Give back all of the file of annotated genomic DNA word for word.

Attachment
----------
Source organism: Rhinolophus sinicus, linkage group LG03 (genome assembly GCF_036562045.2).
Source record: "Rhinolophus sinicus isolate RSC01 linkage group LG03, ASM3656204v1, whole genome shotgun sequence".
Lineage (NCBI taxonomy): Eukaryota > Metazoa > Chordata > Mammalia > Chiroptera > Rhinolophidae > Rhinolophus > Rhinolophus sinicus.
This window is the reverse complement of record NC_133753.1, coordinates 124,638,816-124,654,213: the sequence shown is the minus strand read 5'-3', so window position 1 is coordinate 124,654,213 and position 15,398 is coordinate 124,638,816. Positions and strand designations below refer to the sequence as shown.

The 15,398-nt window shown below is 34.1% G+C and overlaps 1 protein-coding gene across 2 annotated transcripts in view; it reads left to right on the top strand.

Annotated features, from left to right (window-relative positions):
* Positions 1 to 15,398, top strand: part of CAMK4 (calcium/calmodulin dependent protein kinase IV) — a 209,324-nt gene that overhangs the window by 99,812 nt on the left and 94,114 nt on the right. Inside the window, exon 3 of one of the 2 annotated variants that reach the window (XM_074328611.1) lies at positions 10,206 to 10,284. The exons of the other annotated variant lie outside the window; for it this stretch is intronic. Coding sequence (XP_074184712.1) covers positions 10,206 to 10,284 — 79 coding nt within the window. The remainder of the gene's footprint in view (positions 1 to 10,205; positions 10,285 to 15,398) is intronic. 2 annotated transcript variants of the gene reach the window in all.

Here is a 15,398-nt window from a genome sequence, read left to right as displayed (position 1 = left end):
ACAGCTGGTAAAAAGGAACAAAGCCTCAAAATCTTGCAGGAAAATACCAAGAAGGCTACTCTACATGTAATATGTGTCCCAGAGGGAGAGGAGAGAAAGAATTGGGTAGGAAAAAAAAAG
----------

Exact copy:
Source organism: Rhinolophus sinicus, linkage group LG03 (genome assembly GCF_036562045.2).
Source record: "Rhinolophus sinicus isolate RSC01 linkage group LG03, ASM3656204v1, whole genome shotgun sequence".
Lineage (NCBI taxonomy): Eukaryota > Metazoa > Chordata > Mammalia > Chiroptera > Rhinolophidae > Rhinolophus > Rhinolophus sinicus.
This window is the reverse complement of record NC_133753.1, coordinates 124,638,816-124,654,213: the sequence shown is the minus strand read 5'-3', so window position 1 is coordinate 124,654,213 and position 15,398 is coordinate 124,638,816. Positions and strand designations below refer to the sequence as shown.

The 15,398-nt window shown below is 34.1% G+C and overlaps 1 protein-coding gene across 2 annotated transcripts in view; it reads left to right on the top strand.

Annotated features, from left to right (window-relative positions):
* Positions 1 to 15,398, top strand: part of CAMK4 (calcium/calmodulin dependent protein kinase IV) — a 209,324-nt gene that overhangs the window by 99,812 nt on the left and 94,114 nt on the right. Inside the window, exon 3 of one of the 2 annotated variants that reach the window (XM_074328611.1) lies at positions 10,206 to 10,284. The exons of the other annotated variant lie outside the window; for it this stretch is intronic. Coding sequence (XP_074184712.1) covers positions 10,206 to 10,284 — 79 coding nt within the window. The remainder of the gene's footprint in view (positions 1 to 10,205; positions 10,285 to 15,398) is intronic. 2 annotated transcript variants of the gene reach the window in all.

Here is a 15,398-nt window from a genome sequence, read left to right as displayed (position 1 = left end):
ACAGCTGGTAAAAAGGAACAAAGCCTCAAAATCTTGCAGGAAAATACCAAGAAGGCTACTCTACATGTAATATGTGTCCCAGAGGGAGAGGAGAGAAAGAATTGGGTAGGAAAAAAAAAG